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Henry Charles Beeching, ed. (1859–1919). Lyra Sacra: A Book of Religious Verse. 1903.

By Coventry Patmore (1823–1896)

Remembered Grace

SINCE succour to the feeblest of the wise
Is charge of nobler weight
Than the security
Of many and many a foolish soul’s estate,
This I affirm,        5
Though fools will fools more confidently be:
Whom God does once with heart to heart befriend,
He does so to the end:
And having planted Life’s miraculous germ,
One sweet pulsation of responsive love,        10
He sets him sheer above,
Not sin and bitter shame
And wreck of fame,
But Hell’s insidious and more black attempt,
The envy, malice, and pride,        15
Which men who share so easily condone
That few ev’n list such ills as these to hide.
From these unalterably exempt,
Through the remembered grace
Of that divine embrace,        20
Of his sad errors none,
Though gross to blame,
Shall cast him lower than the cleansing flame,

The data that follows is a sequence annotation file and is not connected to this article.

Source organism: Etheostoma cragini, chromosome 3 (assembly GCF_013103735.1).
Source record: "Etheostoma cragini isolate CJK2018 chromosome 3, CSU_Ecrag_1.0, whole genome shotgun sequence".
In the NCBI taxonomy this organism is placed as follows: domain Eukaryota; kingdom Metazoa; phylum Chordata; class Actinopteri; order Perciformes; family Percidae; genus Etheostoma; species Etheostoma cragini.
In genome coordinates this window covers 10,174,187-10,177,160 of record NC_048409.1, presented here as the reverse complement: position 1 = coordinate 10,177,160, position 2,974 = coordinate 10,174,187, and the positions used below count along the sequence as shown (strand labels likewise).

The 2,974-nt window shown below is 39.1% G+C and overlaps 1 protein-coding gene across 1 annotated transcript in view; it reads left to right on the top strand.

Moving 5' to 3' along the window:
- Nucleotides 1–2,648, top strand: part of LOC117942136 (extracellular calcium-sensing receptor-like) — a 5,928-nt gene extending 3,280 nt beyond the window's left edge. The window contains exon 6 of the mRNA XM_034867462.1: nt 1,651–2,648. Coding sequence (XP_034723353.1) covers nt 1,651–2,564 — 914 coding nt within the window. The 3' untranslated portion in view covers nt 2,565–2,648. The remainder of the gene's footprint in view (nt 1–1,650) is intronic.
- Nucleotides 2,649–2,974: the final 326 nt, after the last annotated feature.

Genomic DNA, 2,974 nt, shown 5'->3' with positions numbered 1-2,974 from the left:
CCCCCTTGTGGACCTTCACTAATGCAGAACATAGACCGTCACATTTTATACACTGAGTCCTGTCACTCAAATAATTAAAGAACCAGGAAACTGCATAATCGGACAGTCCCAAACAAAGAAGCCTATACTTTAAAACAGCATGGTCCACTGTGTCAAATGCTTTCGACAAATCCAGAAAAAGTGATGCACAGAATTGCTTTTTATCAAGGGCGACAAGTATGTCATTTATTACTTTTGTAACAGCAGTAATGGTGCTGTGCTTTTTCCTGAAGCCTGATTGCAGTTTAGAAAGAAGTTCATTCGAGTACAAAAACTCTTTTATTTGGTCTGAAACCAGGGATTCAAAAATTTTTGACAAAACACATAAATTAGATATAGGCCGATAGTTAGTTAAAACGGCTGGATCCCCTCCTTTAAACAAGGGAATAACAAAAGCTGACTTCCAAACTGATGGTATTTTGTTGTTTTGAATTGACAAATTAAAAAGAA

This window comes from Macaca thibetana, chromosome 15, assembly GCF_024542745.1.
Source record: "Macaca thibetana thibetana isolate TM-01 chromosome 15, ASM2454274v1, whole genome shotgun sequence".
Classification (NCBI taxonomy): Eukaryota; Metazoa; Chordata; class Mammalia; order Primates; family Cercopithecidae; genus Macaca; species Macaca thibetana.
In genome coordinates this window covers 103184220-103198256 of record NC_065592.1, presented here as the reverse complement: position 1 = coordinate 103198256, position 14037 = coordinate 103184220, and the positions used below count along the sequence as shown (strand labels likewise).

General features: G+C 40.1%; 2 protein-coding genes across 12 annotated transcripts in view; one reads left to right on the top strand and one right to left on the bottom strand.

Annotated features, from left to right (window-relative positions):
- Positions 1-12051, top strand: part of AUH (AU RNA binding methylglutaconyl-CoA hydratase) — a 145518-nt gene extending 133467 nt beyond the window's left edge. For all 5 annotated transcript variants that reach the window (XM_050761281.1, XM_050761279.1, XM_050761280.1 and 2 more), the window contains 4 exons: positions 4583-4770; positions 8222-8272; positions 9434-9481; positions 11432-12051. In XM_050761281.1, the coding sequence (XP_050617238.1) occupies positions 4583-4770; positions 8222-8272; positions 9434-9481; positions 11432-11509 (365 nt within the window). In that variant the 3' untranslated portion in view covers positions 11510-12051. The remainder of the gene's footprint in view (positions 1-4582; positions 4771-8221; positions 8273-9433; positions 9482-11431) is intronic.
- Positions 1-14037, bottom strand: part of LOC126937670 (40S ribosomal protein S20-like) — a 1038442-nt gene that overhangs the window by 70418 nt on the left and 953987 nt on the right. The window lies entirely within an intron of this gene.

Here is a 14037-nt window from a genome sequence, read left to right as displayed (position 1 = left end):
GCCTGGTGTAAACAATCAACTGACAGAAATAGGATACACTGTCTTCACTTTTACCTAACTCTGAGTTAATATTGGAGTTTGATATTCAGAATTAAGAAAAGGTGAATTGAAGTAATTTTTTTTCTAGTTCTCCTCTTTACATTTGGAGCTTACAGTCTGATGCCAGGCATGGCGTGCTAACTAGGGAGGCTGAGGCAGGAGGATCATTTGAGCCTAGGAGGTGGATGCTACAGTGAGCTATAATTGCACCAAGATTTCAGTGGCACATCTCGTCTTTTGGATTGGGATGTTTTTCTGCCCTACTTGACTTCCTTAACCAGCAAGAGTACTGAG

Nor make him quite depart
From the small flock named “after God’s own heart,”        25
And to themselves unknown.
Nor can he quail
In faith, nor flush nor pale
When all the other idiot people spell
How this or that new prophet’s word belies        30
Their last high oracle;
But constantly his soul
Points to its pole
Ev’n as the needle points, and knows not why;
And, under the ever-changing clouds of doubt,        35
When others cry,
“The stars, if stars there were,
Are quench’d and out!”
To him, uplooking t’ward the hills for aid,
Appear, at need displayed,        40
Gaps in the low-hung gloom, and bright in air,
Orion or the Bear.